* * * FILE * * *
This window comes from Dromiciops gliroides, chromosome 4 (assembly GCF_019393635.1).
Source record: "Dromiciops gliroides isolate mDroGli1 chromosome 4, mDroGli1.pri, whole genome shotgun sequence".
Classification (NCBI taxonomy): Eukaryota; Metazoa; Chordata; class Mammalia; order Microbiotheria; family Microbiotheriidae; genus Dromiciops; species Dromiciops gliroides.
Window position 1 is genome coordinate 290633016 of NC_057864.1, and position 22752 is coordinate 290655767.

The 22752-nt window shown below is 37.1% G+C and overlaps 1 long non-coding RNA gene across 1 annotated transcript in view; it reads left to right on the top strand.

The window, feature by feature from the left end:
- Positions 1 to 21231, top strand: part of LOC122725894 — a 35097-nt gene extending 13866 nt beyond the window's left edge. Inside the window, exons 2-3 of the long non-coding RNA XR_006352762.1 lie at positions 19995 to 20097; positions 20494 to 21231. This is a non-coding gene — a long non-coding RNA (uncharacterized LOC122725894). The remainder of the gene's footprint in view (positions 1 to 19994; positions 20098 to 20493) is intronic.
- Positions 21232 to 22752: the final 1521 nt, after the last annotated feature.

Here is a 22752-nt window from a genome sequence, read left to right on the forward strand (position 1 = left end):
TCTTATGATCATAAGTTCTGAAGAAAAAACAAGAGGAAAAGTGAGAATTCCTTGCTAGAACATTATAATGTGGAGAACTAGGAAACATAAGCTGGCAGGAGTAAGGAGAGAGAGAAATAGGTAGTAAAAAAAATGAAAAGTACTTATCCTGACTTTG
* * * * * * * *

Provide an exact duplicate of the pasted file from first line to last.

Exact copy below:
This window comes from Dromiciops gliroides, chromosome 4 (assembly GCF_019393635.1).
Source record: "Dromiciops gliroides isolate mDroGli1 chromosome 4, mDroGli1.pri, whole genome shotgun sequence".
Classification (NCBI taxonomy): Eukaryota; Metazoa; Chordata; class Mammalia; order Microbiotheria; family Microbiotheriidae; genus Dromiciops; species Dromiciops gliroides.
Window position 1 is genome coordinate 290633016 of NC_057864.1, and position 22752 is coordinate 290655767.

The 22752-nt window shown below is 37.1% G+C and overlaps 1 long non-coding RNA gene across 1 annotated transcript in view; it reads left to right on the top strand.

The window, feature by feature from the left end:
- Positions 1 to 21231, top strand: part of LOC122725894 — a 35097-nt gene extending 13866 nt beyond the window's left edge. Inside the window, exons 2-3 of the long non-coding RNA XR_006352762.1 lie at positions 19995 to 20097; positions 20494 to 21231. This is a non-coding gene — a long non-coding RNA (uncharacterized LOC122725894). The remainder of the gene's footprint in view (positions 1 to 19994; positions 20098 to 20493) is intronic.
- Positions 21232 to 22752: the final 1521 nt, after the last annotated feature.

Here is a 22752-nt window from a genome sequence, read left to right on the forward strand (position 1 = left end):
TCTTATGATCATAAGTTCTGAAGAAAAAACAAGAGGAAAAGTGAGAATTCCTTGCTAGAACATTATAATGTGGAGAACTAGGAAACATAAGCTGGCAGGAGTAAGGAGAGAGAGAAATAGGTAGTAAAAAAAATGAAAAGTACTTATCCTGACTTTG